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The entry of foreign firms in India, a topic that has been under discussion for the last two decades, may finally find support from an unexpected quarter. In an interview with Business Standard, SILF President Lalit Bhasin said that the opening up of the legal sector could happen this year, albeit in a “phased, sequential manner”.
Explaining the change in stance, SILF was one of the most vocal opponents of liberalisation, Bhasin says that times have changed. And so should SILF.
India at that point of time was not ripe for opening up the legal services sector to the foreign firms. Our stand was we have to prepare ourselves, and for the past 20 years we have been opposing the entry of foreign law firms. These 20 years have given enough time to Indian legal profession – particularly the law firms – to strengthen themselves, to become technologically competitive and have more skilled manpower and resources. There has been growth, led by young people, working out of the metros.
But the entry of foreign law firms should be in a phased, sequential manner, starting 2015. This also coincides with the efforts of the government to have a dialogue with the legal profession for opening up the services.
Bhasin also said that the time had come to “see the reality” of the changing circumstances.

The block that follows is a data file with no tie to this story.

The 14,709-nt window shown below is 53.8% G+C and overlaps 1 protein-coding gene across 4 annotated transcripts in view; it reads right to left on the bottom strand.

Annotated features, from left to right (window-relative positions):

“If the Indian legal profession has to remain relevant – not only in India but also globally – we have to face with these issues. We decided to meet with the Ministry of Commerce and the Bar Council of India, and submitted a paper to the ministry that we are prepared to have a phased, sequential entry of foreign law firms.”
Elaborating on how the liberalisation ought to take place, Bhasin said that the process can be divided in two phases.
“First is the opening up of legal services within the country itself. We have so many restraints and constraints. We cannot have our own websites or our firm’s entries in international law directories, or market our firms through brochures. This will help us to come up to the level where we can compete effectively (with foreign law firms). On this, we are all on the same page – the government, Bar Council of India and Society of Indian Law Firms.
The second stage would be gradual opening up to foreign law firms. For that, the first requirement is to amend the Advocate’s Act, 1961, under which only Indian citizen can practise law in India. The next step would be to allow foreign law firms to come here, but only to practice the law of their country. Then, they should not employ Indian lawyers, and subject themselves to our regulator…. Also, we are against any foreign direct investment coming into the legal profession.